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dc.contributor.authorBrock, Garryen_US
dc.date.accessioned2015-04-06T20:13:52Z
dc.date.available2020-01-27T07:01:24Z
dc.date.issued2015-01-26en_US
dc.identifier.otherbibid: 9154427
dc.identifier.urihttps://hdl.handle.net/1813/39339
dc.description.abstractOsteoporosis is a disease characterized by low bone mass leading to an increased risk of fracture. Bisphosphonate therapies are commonly prescribed medications that reduce the risk of osteoporotic fractures through reduced bone turnover. Recently, a rise in atypical femoral fractures (AFF) has occurred in patients taking long-term bisphosphonate treatments. These fractures have features similar to a fatigue failure; however, the mechanisms through which these fractures initiate are unknown. Knowledge of material property changes with bisphosphonates has been limited to monotonic tests and measures above the scale of bone structures. The purpose of this thesis was to examine the fatigue and nanoscale properties of bisphosphonatetreated cortical bone tissue. To examine these properties an osteoporosis model was used in sheep followed by osteoporosis treatment: bisphosphonate (alendronate or zoledronate), SERM (raloxifene), PTH (teriparatide) or vehicle. Beams of known geometry were created from the cortical bone tissue and tested in four-point bend fatigue to failure. Differences in fatigue life occurred including a loss of fatigue life with alendronate and a rise in fatigue life with PTH treatment when compared to the grand mean. The lack of fatigue life change with zoledronate treatment indicates that factors such as dosage, method of administration, or chemical structure are affecting material properties, and not solely the class of drug. Increased fatigue life with PTH may indicate effectiveness for AFF treatment. Fatigue loading induces microdamage in cortical bone tissue that is well characterized using microscale techniques. Bisphosphonate treatments are likely inducing changes to tissue properties at the nanoscale, below levels typically viewed with bone measure techniques. To examine nanoscale tissue damage, methods were developed and implemented using transmission-ray microscopy with synchrotron radiation to gain nanoscale imaging of fatigue damaged bone tissue. Heavy metal staining of microdamage was used, in conjunction with transmission x-ray tomography (TXM), to determine where damage initiates and forms at the nanoscale. Fatigue loaded samples had more staining present within the lacunar-canalicular network as compared to monotonic loaded samples. Damage may, therefore, be occurring within the bone structures themselves and not through surrounding tissue. The lacunar-canalicular network may be altered through bisphosphonate treatments, leading to development of novel imaging networks to examine these questions. Trabeculae were examined with TXM, and tomographies were created to compare nanoscale porosity. Results indicated porosity differences throughout trabeculae with the majority of the lacunar-canalicular network forming near the surface. The TXM methods are among the first studies to view bone at the nanoscale in three dimensions. Overall, results indicated differences in fatigue life of bone tissue given an osteoporosis treatment, with novel methods developed to help examine the origin of this difference.en_US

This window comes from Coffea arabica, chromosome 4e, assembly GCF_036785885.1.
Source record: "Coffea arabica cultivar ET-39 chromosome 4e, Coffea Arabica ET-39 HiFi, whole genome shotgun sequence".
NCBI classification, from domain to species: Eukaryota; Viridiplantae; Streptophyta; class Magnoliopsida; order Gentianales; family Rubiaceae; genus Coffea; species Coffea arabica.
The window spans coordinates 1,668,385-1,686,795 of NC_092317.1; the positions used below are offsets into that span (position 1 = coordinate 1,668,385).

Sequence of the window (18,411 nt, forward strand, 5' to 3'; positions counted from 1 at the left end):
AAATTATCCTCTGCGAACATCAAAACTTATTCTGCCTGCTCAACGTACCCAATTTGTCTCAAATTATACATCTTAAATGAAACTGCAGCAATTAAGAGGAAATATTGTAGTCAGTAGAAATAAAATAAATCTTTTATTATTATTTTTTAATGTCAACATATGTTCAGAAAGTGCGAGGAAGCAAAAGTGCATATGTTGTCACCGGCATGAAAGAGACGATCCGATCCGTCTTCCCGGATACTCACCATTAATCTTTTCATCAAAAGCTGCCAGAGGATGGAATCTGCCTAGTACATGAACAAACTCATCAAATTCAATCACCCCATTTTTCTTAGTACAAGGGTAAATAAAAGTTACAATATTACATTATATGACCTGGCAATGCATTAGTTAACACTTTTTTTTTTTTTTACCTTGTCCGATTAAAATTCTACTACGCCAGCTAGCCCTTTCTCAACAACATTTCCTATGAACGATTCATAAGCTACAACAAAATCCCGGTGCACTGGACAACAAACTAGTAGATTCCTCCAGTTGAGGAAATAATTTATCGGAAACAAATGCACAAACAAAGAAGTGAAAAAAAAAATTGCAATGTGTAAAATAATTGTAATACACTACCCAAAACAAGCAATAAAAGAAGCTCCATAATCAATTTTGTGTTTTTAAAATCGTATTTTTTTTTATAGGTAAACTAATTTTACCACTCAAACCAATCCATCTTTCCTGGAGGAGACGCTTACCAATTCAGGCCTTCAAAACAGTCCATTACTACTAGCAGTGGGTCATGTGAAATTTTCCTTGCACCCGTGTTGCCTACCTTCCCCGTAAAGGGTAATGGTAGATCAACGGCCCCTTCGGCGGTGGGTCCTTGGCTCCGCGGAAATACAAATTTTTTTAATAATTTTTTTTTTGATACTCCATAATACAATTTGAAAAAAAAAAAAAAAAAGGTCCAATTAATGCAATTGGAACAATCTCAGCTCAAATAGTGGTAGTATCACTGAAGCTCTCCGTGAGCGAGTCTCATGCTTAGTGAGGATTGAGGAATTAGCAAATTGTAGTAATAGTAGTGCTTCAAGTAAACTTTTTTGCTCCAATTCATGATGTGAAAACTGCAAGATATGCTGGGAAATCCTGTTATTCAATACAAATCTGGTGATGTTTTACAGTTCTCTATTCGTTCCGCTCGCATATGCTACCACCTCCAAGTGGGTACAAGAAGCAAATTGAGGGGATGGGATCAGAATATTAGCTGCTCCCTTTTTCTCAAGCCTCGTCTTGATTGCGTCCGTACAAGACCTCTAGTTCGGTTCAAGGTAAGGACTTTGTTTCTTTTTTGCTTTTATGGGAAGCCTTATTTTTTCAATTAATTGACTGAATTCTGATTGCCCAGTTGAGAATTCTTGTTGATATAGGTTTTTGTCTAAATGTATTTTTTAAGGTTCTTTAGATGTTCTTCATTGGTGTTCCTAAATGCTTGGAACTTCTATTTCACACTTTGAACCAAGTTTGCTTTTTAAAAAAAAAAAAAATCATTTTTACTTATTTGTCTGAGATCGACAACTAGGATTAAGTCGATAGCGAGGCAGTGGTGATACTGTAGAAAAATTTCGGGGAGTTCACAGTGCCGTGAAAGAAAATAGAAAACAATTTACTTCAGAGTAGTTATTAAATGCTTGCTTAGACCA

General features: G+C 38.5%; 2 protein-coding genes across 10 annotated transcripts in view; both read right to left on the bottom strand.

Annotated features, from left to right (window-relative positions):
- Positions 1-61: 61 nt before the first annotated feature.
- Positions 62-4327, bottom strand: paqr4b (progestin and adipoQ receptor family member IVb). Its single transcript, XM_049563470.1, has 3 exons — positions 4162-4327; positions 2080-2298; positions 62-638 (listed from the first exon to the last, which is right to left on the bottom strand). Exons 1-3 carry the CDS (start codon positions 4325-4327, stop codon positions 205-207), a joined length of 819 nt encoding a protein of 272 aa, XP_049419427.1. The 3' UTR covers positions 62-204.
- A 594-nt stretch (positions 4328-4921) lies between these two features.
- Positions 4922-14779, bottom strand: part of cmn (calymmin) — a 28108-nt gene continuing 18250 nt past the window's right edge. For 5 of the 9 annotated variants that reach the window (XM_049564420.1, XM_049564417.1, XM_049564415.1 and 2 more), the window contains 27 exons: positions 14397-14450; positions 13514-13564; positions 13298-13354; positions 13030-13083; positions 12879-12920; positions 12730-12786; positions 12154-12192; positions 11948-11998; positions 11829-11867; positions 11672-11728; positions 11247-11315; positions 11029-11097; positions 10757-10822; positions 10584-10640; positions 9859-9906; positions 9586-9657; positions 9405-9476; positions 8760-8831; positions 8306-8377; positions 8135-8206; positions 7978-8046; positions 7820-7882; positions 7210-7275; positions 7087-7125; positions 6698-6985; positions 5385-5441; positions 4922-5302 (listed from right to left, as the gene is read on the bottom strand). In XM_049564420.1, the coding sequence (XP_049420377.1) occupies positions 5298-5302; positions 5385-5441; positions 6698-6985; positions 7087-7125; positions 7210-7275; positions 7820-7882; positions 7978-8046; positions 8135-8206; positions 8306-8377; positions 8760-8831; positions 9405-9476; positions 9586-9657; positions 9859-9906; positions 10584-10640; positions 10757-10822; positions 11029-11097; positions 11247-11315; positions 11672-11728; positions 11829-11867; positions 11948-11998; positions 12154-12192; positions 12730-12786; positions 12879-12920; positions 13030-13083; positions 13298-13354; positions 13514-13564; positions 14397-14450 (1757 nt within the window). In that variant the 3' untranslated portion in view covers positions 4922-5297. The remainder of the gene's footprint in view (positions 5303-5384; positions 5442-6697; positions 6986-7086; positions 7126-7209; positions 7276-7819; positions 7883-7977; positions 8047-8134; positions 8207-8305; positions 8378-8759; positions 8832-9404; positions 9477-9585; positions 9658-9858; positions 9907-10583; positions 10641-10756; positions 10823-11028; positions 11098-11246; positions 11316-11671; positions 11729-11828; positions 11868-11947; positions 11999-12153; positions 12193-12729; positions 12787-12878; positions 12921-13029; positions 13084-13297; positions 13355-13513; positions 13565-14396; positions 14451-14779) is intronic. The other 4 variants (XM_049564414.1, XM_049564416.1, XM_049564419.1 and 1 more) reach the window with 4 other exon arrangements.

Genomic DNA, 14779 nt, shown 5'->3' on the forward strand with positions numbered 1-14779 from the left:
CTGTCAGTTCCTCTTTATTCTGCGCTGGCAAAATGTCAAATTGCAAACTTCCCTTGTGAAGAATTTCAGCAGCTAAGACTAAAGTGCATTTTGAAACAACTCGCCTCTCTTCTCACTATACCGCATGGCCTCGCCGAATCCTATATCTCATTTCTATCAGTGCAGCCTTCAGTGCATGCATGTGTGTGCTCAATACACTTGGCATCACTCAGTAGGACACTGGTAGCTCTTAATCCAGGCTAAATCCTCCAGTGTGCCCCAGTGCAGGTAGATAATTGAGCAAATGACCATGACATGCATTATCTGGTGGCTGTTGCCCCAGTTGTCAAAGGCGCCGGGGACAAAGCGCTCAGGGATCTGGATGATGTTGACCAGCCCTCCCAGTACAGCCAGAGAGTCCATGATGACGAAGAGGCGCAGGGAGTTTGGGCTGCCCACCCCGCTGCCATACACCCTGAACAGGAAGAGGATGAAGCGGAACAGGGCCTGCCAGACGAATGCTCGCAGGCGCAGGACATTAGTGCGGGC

dc.language.isoen_USen_US
dc.titleChanges In Bone Tissue Properties With Osteoporosis Treatmenten_US
dc.typedissertation or thesisen_US
thesis.degree.disciplineMechanical Engineering
thesis.degree.grantorCornell Universityen_US
thesis.degree.levelDoctor of Philosophy
thesis.degree.namePh. D., Mechanical Engineering
dc.contributor.chairvan der Meulen, Marjoleinen_US
dc.contributor.committeeMemberBaker, Shefford P.en_US
dc.contributor.committeeMemberHernandez, Christopher J.en_US
dc.contributor.committeeMemberIngraffea, Anthony Ren_US


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